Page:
Paper Certificates Versus Book Entry: Facts You Should Know

Do you own paper certificates? Holding physical shares remains a popular choice for investors, but there are risks such as theft, loss or damage to the paper certificates. And the risk isn’t just from storing them in a box in your flooded basement. When Superstorm Sandy hit the East Coast in 2012, thousands of certificates were damaged when Wall Street vaults were flooded – slowing down investors’ access to their shares until cleanup was completed.

The safer, more efficient choice is to hold your shares via book-entry registration through the Direct Registration System (DRS), when available. The good news is that most companies offer this option. With DRS book entry, your ownership is recorded electronically on company records such as those maintained by Computershare. This eliminates the risk of damage or theft associated with physical certificates, and it simplifies and speeds up the movement of shares for transactions. Plus, by managing your shares electronically you can also take advantage of the investor tools available through the Investor Centre website.

Virtually every company listed on a major stock exchange (New York Stock Exchange, NASDAQ or American Stock Exchange) allows shareholders to convert certificates to book entry in DRS. If you have stock certificates for one of these companies and Computershare is the agent, you can take advantage of DRS by sending your certificates to Computershare with a brief letter indicating that you want them converted to DRS shares. The address is below. Once the shares are received and deposited into your account, you will receive a statement acknowledging the deposit.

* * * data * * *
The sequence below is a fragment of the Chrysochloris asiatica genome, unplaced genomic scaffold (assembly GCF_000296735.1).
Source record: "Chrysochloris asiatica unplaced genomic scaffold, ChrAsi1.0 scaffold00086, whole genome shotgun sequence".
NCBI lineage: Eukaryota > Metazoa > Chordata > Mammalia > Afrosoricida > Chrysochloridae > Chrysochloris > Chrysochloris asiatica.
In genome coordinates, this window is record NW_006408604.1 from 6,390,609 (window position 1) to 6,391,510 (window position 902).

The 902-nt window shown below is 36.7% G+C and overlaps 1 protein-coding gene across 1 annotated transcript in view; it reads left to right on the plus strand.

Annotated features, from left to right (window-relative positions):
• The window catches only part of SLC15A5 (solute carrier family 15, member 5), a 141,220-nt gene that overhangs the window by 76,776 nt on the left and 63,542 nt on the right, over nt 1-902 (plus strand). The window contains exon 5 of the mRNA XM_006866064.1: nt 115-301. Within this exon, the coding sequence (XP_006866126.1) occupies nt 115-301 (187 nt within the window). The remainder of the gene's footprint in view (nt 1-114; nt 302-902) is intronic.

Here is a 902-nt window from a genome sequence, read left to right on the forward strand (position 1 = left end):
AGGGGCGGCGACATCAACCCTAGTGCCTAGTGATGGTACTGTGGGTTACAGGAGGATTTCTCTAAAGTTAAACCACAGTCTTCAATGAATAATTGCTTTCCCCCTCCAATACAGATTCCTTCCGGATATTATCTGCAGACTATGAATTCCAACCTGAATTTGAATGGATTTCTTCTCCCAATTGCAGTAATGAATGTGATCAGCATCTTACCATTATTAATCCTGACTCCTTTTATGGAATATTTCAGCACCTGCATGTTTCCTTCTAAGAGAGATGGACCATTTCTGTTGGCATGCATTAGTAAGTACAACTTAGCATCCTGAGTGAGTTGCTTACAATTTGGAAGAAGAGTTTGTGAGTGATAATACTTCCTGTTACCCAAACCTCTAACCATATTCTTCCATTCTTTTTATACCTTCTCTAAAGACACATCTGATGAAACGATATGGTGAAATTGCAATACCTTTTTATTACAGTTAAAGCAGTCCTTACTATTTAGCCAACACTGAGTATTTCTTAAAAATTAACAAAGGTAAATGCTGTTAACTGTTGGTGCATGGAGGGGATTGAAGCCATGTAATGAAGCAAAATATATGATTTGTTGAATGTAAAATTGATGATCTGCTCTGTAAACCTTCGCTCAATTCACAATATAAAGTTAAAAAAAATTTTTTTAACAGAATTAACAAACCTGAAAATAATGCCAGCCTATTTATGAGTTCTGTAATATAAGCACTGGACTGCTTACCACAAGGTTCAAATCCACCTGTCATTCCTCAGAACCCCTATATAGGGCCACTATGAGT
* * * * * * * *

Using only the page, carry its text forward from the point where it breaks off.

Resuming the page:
Here are a few key points about how to send in your certificates:

  • Please do not sign your certificates. Signing them is similar to signing the back of a check; if the securities were lost or stolen they might be negotiable.
  • Registered or certified mail is recommended, with return receipt requested.
  • Insurance is also recommended to cover you for the cost of an indemnity bond, which would be needed to replace your certificates if the package is lost. You should insure the package for 3% of the face value of your certificates (or $20, whichever is greater). So for example, if you are sending a certificate worth $10,000, you should purchase insurance covering 3% of that value – $300. This costs less than $5 if you use the US Postal Service. To calculate the face value of your certificate, take the number of shares represented by the certificate and multiply by the previous day's closing price.

Mail sent to us via the US Postal Service should be addressed to:

P.O. Box 43078
Providence, RI 02940-3078
Attn: Shareholder Services

If you use a private mail carrier, such as FedEx or UPS, your documents should be addressed to:

250 Royall Street
Canton, MA 02021
Attn: Shareholder Services

If your company is not listed on one of the major stock exchanges, please call Computershare to find out if DRS is offered for that company. You can find the telephone number here – just search on the company name or ticker symbol, then scroll down to select the “contact us” link to get the number.

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